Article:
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Derby and Hibernate are each very large packages full of power and fraught with complexities. When I first started working with them, I desperately wanted a very simple mechanism that would handle the basic drudgery so that I could concentrate on writing my application. The led me to the creation of a fairly small class (~300 lines) that did everything that I needed.
I have learned that there is one troublesome issue with this implementation. Each class defined to be handled by Hibernate requires several seconds worth of initialization and in some instance, this can be fatal. I was trying to use it in a web application. At first, I had the DatabaseManager being created by the first page access - and that made the first page access very slow. Next I tried adding an initialization call to the "init" method of one of the servlets. That caused the "enable" to time out. Eventually what I found that worked was putting the initialization in a seperate thread. The initialization was started by the "init" method of one of the servlets and by the time I was ready to get the first page, things were usually good to go - but regardless, there weren't any ugly or fatal timeouts.
When I have the web app in question up, running and reasonably stable, I will probably put that version of the DatabaseManager up.
The glue that makes everything work is the configuration files. A Hibernate file for each class (MyClass.hbm.xml) and a DatabaseManager.xml file (in the same package as the DatabaseManager class).
The DatabaseManager XML file consists of a root element and three child elements, Classes, createSql and Initialization.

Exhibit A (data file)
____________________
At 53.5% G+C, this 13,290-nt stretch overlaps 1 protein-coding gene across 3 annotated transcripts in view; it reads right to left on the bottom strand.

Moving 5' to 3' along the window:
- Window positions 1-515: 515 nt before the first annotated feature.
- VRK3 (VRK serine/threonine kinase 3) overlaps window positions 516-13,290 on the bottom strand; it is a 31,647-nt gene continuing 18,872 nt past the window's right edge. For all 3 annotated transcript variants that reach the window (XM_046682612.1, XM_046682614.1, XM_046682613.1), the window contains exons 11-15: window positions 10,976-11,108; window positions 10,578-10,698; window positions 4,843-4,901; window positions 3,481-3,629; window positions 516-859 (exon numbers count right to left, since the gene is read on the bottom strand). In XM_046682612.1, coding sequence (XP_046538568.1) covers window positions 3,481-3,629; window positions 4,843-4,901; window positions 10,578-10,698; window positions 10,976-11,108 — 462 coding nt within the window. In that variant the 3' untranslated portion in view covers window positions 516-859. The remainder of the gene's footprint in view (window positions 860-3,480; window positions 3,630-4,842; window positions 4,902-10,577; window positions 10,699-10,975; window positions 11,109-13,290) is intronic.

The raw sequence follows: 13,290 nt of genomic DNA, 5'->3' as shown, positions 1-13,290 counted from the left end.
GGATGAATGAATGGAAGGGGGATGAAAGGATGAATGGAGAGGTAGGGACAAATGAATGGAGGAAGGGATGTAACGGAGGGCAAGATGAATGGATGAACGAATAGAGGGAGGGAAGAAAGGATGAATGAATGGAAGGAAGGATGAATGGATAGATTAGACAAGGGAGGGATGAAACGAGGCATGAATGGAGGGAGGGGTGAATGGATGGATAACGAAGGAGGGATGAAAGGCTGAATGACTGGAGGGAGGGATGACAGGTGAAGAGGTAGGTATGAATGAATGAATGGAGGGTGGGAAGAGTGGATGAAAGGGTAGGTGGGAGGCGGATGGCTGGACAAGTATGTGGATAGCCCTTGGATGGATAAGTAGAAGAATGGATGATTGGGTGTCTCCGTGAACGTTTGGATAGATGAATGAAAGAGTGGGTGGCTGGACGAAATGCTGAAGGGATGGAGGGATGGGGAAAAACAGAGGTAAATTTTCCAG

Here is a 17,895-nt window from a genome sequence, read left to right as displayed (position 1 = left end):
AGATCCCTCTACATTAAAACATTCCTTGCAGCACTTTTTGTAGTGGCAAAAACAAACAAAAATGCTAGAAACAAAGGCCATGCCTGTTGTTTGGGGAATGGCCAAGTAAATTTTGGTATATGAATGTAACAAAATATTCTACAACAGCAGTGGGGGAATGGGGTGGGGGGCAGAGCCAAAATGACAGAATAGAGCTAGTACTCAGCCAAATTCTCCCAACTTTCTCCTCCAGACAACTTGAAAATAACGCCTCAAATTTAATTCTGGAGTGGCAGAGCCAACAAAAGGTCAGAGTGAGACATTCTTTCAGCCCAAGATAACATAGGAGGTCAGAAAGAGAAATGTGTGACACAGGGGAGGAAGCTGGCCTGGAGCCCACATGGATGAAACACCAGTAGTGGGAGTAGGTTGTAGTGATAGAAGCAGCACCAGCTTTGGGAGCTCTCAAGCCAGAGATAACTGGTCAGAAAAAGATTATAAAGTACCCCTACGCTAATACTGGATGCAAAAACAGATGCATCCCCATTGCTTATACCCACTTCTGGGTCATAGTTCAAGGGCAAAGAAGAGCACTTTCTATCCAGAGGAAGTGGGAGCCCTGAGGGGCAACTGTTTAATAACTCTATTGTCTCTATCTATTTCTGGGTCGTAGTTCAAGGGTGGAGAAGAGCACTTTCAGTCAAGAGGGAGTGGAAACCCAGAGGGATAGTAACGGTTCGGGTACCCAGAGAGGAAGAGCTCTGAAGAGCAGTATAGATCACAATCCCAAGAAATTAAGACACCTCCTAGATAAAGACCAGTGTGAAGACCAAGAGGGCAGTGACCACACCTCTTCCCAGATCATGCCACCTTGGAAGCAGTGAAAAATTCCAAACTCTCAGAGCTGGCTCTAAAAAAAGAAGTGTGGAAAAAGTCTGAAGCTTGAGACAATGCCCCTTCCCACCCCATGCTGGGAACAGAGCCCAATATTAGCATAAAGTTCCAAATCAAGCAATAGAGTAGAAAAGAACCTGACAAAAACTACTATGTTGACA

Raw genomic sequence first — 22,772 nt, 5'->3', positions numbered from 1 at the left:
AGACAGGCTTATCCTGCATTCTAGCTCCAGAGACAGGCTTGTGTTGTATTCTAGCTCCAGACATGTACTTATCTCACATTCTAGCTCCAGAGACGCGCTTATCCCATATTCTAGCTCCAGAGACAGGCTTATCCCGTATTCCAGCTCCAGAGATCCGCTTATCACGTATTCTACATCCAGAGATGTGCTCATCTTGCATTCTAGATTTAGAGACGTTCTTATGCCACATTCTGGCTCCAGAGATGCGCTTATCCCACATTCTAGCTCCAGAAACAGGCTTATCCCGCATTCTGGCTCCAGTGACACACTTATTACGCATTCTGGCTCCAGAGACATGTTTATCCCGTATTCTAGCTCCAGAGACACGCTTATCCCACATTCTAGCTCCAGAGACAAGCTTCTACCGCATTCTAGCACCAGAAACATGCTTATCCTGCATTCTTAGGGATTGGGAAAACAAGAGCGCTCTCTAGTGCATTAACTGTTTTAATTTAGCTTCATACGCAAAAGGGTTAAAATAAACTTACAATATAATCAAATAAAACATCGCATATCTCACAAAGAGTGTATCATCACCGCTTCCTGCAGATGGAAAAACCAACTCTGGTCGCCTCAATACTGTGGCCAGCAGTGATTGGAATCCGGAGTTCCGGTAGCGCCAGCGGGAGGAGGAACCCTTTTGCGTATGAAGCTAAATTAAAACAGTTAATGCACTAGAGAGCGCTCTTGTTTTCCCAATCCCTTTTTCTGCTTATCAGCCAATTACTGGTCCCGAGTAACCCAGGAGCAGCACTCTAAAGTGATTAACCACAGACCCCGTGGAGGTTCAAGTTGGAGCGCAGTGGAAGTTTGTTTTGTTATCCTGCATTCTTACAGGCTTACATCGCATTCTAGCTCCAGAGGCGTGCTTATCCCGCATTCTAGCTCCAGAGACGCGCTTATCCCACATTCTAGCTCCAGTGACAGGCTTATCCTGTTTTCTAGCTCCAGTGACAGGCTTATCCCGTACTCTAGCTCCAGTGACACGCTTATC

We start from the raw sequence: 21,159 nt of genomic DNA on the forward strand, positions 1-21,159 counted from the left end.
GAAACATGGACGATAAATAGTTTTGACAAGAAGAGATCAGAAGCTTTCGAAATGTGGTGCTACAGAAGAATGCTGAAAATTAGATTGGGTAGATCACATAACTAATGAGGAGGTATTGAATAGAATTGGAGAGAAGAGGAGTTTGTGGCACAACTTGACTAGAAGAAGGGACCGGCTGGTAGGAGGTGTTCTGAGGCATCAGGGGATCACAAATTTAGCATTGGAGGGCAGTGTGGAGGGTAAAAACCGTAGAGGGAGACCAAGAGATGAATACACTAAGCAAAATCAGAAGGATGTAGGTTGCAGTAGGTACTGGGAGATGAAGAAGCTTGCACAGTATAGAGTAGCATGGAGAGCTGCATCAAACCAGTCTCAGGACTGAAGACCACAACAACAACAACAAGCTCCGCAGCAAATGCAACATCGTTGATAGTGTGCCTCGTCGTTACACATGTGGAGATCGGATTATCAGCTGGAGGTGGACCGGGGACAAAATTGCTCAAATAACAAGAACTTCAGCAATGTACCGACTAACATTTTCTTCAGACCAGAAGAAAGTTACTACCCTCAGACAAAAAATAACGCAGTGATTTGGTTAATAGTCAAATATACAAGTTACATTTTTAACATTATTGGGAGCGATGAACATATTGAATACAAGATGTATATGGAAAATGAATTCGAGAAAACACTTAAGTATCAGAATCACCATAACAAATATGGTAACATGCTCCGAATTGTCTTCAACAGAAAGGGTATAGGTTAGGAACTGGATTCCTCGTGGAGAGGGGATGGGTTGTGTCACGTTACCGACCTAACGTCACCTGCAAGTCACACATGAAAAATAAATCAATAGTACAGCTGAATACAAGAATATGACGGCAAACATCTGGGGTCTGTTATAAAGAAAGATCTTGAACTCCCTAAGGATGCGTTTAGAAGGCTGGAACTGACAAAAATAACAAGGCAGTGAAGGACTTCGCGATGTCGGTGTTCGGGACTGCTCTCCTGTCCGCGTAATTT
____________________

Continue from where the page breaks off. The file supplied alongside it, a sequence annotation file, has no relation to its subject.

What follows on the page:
The Classes element is a list of "Class" elements containing the fully qualified class name of a class that you want to persist. The createSql element is a list of "statement" elements containing the SQL statements that will be used to create the database. The Initialization element is a list of "Load" elements for which the Derby procedure SYSCS_IMPORT_DATA will be called.
The only catch with this initialization feature is that in order for it to work, you must write a static function "setContext()" that will initialize a path variable for the table files.
<DatabaseManager> <Classes> <Class>com.pig.Oink</Class> <Class>com.dog.Bark</Class> </Classes> <createSql> <statement> sql to create table for Oink class goes here </statement> <statement> sql to create table for Bark class goes here </statement> </createSql> <Initialize> <Load> <Table>OINK_TABLE</Table> <Columns>OINK_COLUMN1, OINK_COLUMN2, OINK_COLUMN3</Columns> <File>PATH_TO_OINK_FILE</File> </Load> </Initialize> </DatabaseManager>
Using a DatabaseManager is fairly simple.
DatabaseManager.setContext("my parameters go here"); File dbFile = new File("PropertySetTest"); DBUtilities.deleteAnyFile(dbFile); DatabaseManager dbm = new DatabaseManager(dbFile); Session session = dbm.getMainSession();
This is an example from a test class. It deletes the database at the beginning of the test so that 1) the database will be created with the latest schema and 2) the database will start at a known state (empty).